Ziggy: Sometimes when I morph, I can't help but notice this gigantic explosion right behind me for no apparent reason.
This, combined with the fact that gratuitous booms were a Chekhov's Gag brought up later in the episode, has earned them the second nickname of "Ziggysplosions".
Every time a caravan is used on Top Gear, the presenters make a point to blow it up at the end. When they went on a full-blown caravan holiday they set it on fire and it went a little further than expected. It ended with them towing the burnt-out shell of the caravan back to London.
Clarkson also directly invoked the trope when challenged to make an advert for a VW car, inserting random explosions into sequences such as a funeral.
British show Brainiac: Science Abuse ended most episodes with an "explosive of the week" segment, where three scantily clad women set up an explosive, detonated it, and gave the explosion a score. Other had similar gags, such as a golf pro putting into a hole to cause a trailer to blow up, and various No Celebrities Were Harmed style setups like "Tina Turner and her Bunsen Burner," all of which ended with something blowing up. The show also seemed to try and throw thermite in at any excuse they could come up with.
One of the show's stated goals is to destroy as many caravans as possible (until recently, it shared a presenter with Top Gear).
Farscape delivers many explosions, probably the most impressive being when they ignited an inhabited moon's atmosphere. Inverted in one two-parter, where their plan is to cause Scorpius' Commander Carrier to slowly implode by Talyn sacrificing himself by Starbursting inside. They opt for this instead of the explody route because this means that most of the Command Carrier's crew will have a chance to escape. But this still causes a lot of burst pipes and other Stuff Blowing Up, which leads to some Nightmare Fuel when something explodes in a character's face, instantly burning off most of their skin and hair. Oof.
LOST has blown up, to date: some of the airplane wreckage, Danielle's cabin, Arzt, the Swan station, Michael's raft, the Flame station, the submarine, a bunch of Others, one of the mercenaries, and a freighter. Good thing there's so much dynamite and C-4 on the island!
Kate blew up her drunken abusive father after putting him to sleep.
Eko tried to blow up the Swan's blast doors, but they call them blast doors for a reason! There was still a big explosion, though.
Ilana has blown up (leaving her backstory a complete mystery, with just four episodes left). And the rest of the dynamite, along with the Black Rock.
Sayid was also killed by an explosion.
The Thunderbirds titles end with a spectacular set of explosions to tell you that it's made with Supermarionation. Most Gerry Anderson shows seem to have something exploding in their titles, but Thunderbirds is definitely the most spectacular. Most episodes of Gerry Anderson shows usually involve large amounts of pyrotechnics at some point as well.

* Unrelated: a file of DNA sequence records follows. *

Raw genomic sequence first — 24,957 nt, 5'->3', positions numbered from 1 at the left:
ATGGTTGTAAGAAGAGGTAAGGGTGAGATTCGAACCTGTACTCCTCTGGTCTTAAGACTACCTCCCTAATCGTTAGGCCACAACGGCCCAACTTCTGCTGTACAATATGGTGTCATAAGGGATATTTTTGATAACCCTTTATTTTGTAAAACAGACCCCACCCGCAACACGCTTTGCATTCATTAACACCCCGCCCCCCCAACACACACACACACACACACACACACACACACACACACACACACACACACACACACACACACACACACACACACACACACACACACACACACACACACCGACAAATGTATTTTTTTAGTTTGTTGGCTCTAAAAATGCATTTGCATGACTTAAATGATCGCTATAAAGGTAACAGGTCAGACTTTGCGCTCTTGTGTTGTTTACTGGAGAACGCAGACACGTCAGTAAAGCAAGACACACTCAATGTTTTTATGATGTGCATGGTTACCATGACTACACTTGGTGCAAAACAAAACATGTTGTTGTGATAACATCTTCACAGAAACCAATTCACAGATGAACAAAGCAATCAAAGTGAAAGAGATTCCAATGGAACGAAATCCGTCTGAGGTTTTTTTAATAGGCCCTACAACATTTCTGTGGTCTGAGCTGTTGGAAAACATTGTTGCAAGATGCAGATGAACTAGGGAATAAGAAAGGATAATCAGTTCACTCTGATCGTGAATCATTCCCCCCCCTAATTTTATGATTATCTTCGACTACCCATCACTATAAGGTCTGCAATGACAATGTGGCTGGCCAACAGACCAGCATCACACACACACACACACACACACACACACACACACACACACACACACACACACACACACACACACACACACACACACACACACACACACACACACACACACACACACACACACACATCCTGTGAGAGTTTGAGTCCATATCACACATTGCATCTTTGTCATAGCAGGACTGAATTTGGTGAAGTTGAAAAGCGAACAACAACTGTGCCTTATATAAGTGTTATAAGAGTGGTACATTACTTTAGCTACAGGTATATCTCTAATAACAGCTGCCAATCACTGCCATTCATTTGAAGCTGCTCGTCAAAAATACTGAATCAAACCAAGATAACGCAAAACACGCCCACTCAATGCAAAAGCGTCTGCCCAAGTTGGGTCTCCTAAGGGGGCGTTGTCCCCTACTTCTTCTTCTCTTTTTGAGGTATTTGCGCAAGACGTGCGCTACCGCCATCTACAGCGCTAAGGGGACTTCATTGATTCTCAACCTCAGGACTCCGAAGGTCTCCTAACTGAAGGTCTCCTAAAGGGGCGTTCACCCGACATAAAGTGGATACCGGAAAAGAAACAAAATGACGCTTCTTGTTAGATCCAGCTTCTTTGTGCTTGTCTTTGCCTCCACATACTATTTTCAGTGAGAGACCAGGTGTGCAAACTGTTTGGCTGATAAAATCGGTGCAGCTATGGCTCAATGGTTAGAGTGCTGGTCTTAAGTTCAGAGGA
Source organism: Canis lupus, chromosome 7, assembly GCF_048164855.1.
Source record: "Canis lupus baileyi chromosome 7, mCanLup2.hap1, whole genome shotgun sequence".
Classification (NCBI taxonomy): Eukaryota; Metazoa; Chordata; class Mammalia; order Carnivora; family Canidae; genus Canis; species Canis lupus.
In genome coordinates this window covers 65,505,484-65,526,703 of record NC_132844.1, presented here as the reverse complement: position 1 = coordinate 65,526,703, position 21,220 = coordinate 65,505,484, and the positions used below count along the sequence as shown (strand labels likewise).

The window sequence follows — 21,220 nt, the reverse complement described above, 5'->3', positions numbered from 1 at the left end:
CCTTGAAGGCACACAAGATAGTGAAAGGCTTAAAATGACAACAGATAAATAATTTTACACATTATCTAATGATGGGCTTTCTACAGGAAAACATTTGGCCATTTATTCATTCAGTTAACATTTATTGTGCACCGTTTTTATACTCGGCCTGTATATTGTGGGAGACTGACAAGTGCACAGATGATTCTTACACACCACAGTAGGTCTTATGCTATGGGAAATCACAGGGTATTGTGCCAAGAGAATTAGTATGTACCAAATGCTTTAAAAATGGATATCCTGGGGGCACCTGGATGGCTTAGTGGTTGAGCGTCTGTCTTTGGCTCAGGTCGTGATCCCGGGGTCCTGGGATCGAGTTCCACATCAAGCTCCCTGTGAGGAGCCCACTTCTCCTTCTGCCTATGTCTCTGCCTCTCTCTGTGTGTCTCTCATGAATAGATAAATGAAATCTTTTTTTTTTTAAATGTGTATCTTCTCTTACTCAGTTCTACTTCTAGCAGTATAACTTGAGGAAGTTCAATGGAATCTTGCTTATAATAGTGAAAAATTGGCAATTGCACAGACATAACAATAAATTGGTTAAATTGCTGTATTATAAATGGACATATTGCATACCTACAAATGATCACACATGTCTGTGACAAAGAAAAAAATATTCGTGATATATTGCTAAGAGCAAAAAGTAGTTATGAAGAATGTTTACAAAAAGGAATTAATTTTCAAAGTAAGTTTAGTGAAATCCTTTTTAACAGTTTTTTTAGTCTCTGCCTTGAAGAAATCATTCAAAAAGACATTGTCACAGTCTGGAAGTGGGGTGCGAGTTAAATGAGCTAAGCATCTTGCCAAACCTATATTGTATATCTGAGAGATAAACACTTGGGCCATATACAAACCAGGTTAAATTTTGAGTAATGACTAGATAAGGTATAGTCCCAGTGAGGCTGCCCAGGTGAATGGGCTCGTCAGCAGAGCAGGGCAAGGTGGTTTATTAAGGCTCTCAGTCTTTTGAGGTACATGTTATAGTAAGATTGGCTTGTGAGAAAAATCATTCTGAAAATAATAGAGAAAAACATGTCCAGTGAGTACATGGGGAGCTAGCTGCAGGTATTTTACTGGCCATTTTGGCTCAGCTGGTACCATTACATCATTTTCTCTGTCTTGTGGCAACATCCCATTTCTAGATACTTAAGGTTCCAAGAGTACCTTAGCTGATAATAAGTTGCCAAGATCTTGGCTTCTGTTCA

A couple of favorites to watch out for:
Thunderbirds: the Australian atomic reactor (vast magnesium flash and white mushroom cloud)
An airliner crashing on takeoff in Captain Scarlet (properly dusty and smoky, not much of a fireball, but a visible shockwave. Nice).
The Muppet Show had Crazy Harry, who would show up whenever someone would say "dynamite". Or "explosion". Or, once, "fish". He would then press down on a plunger trigger, and things would go boom. Presumably, the entire stage was always wired, just in case.
It wasn't just Harry. Different Muppets would explode, sometimes precluded by a declaration to 'Blow their tops', sometimes without warning. Kermit even admitted to explosions being one of the show's trademarks.
The writers of The Muppet Show had three rules as to how to end a sketch quickly: Blow something up, eat something, or throw penguins around.
Stargate Atlantis features an episode where characters get infected with explosive tumors, turning them into unwitting suicide bombers. The awesomeness of the episode is reduced by the fact that people die, and is completely pooched when Beckett dies at the end thanks to gratuitous Idiot Ball.
In fairness, he was warned, the other characters tried to stop him, and he wanted to prove he was a bad-ass doctor who could solve any medical issue.
Stargate SG-1 also blows things up quite frequently, generally alien ships. Teal'c once commented about a show-within-a-show:
It's a rare episode of Burn Notice that doesn't feature something blowing up.
Reno 911 is known to feature gratuitous explosions in unlikely circumstances. For example, in one episode, Deputy Junior gingerly disposed of the feces of a police dog that had accidentally consumed a large amount of C4 explosive. Lieutenant Dangle then unknowingly tossed something into the garbage can, causing a massive, fiery explosion.
In the SCTV recurring sketch Farm Film Report, its hick critics preferred films with this trope ("Blowed up real good!"). They lovedScanners and were awfully disappointed with Antonioni's Blowup for not actually having stuff blowing up in it (they did like Zabriskie Point though). They also had every celebrity interview end with the celebrity essentially willing themselves to blow up, and would end their show with the catchphrase "May the Good Lord take a likin' to ya and blow ya up real soon!" And they would themselves explode.